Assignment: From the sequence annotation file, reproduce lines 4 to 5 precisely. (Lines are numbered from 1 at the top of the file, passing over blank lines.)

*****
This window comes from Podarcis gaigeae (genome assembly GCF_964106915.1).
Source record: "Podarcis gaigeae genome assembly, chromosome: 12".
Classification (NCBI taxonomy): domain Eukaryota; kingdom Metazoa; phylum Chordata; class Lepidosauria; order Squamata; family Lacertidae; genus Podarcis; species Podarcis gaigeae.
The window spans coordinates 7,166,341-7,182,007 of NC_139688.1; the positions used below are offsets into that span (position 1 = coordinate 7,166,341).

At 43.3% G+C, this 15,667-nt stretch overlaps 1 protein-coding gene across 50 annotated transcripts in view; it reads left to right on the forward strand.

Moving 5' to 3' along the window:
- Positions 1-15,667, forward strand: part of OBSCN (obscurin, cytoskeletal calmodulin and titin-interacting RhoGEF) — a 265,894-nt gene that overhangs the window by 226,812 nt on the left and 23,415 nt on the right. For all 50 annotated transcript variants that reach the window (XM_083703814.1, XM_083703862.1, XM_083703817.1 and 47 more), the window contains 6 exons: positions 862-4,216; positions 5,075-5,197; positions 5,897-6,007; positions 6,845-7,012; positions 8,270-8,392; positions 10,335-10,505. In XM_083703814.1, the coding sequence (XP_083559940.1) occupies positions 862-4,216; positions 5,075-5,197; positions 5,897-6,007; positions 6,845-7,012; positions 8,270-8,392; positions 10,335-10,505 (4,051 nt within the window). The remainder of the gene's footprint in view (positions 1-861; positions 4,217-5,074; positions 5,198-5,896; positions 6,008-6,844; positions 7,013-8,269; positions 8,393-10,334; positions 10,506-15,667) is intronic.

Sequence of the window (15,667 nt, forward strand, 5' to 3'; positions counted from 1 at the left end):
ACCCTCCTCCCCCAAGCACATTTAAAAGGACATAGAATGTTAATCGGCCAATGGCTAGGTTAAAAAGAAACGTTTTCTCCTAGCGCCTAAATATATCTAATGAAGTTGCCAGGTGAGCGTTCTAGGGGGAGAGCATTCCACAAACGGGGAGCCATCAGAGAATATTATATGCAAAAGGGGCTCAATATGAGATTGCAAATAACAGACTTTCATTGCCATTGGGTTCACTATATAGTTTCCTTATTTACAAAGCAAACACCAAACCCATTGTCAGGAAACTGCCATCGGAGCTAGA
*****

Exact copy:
The window spans coordinates 7,166,341-7,182,007 of NC_139688.1; the positions used below are offsets into that span (position 1 = coordinate 7,166,341).

At 43.3% G+C, this 15,667-nt stretch overlaps 1 protein-coding gene across 50 annotated transcripts in view; it reads left to right on the forward strand.